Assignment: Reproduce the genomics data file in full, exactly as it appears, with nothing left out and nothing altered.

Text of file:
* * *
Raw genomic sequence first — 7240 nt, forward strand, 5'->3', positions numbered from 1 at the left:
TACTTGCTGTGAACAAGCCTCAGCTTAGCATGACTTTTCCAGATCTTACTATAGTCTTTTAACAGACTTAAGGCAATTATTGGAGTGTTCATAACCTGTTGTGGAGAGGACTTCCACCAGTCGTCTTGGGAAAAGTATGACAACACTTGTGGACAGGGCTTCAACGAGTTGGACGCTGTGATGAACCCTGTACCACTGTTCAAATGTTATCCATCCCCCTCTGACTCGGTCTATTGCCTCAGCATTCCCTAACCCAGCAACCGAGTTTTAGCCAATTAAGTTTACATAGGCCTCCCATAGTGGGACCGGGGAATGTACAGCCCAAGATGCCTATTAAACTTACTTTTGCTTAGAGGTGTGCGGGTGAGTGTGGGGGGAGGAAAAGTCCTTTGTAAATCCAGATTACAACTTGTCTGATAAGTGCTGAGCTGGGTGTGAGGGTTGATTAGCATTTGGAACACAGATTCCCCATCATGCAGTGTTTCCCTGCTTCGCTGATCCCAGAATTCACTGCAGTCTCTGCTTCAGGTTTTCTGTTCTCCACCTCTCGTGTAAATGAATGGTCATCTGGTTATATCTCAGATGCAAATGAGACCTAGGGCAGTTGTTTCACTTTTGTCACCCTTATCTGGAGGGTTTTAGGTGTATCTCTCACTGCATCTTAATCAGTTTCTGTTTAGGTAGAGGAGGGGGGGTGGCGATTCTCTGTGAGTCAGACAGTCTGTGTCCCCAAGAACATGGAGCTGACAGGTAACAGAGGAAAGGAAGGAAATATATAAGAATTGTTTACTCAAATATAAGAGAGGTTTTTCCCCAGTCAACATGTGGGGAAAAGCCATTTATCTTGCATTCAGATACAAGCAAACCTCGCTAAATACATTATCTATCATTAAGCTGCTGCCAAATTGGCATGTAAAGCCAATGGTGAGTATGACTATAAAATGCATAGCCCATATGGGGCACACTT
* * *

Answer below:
Raw genomic sequence first — 7240 nt, forward strand, 5'->3', positions numbered from 1 at the left:
TACTTGCTGTGAACAAGCCTCAGCTTAGCATGACTTTTCCAGATCTTACTATAGTCTTTTAACAGACTTAAGGCAATTATTGGAGTGTTCATAACCTGTTGTGGAGAGGACTTCCACCAGTCGTCTTGGGAAAAGTATGACAACACTTGTGGACAGGGCTTCAACGAGTTGGACGCTGTGATGAACCCTGTACCACTGTTCAAATGTTATCCATCCCCCTCTGACTCGGTCTATTGCCTCAGCATTCCCTAACCCAGCAACCGAGTTTTAGCCAATTAAGTTTACATAGGCCTCCCATAGTGGGACCGGGGAATGTACAGCCCAAGATGCCTATTAAACTTACTTTTGCTTAGAGGTGTGCGGGTGAGTGTGGGGGGAGGAAAAGTCCTTTGTAAATCCAGATTACAACTTGTCTGATAAGTGCTGAGCTGGGTGTGAGGGTTGATTAGCATTTGGAACACAGATTCCCCATCATGCAGTGTTTCCCTGCTTCGCTGATCCCAGAATTCACTGCAGTCTCTGCTTCAGGTTTTCTGTTCTCCACCTCTCGTGTAAATGAATGGTCATCTGGTTATATCTCAGATGCAAATGAGACCTAGGGCAGTTGTTTCACTTTTGTCACCCTTATCTGGAGGGTTTTAGGTGTATCTCTCACTGCATCTTAATCAGTTTCTGTTTAGGTAGAGGAGGGGGGGTGGCGATTCTCTGTGAGTCAGACAGTCTGTGTCCCCAAGAACATGGAGCTGACAGGTAACAGAGGAAAGGAAGGAAATATATAAGAATTGTTTACTCAAATATAAGAGAGGTTTTTCCCCAGTCAACATGTGGGGAAAAGCCATTTATCTTGCATTCAGATACAAGCAAACCTCGCTAAATACATTATCTATCATTAAGCTGCTGCCAAATTGGCATGTAAAGCCAATGGTGAGTATGACTATAAAATGCATAGCCCATATGGGGCACACTT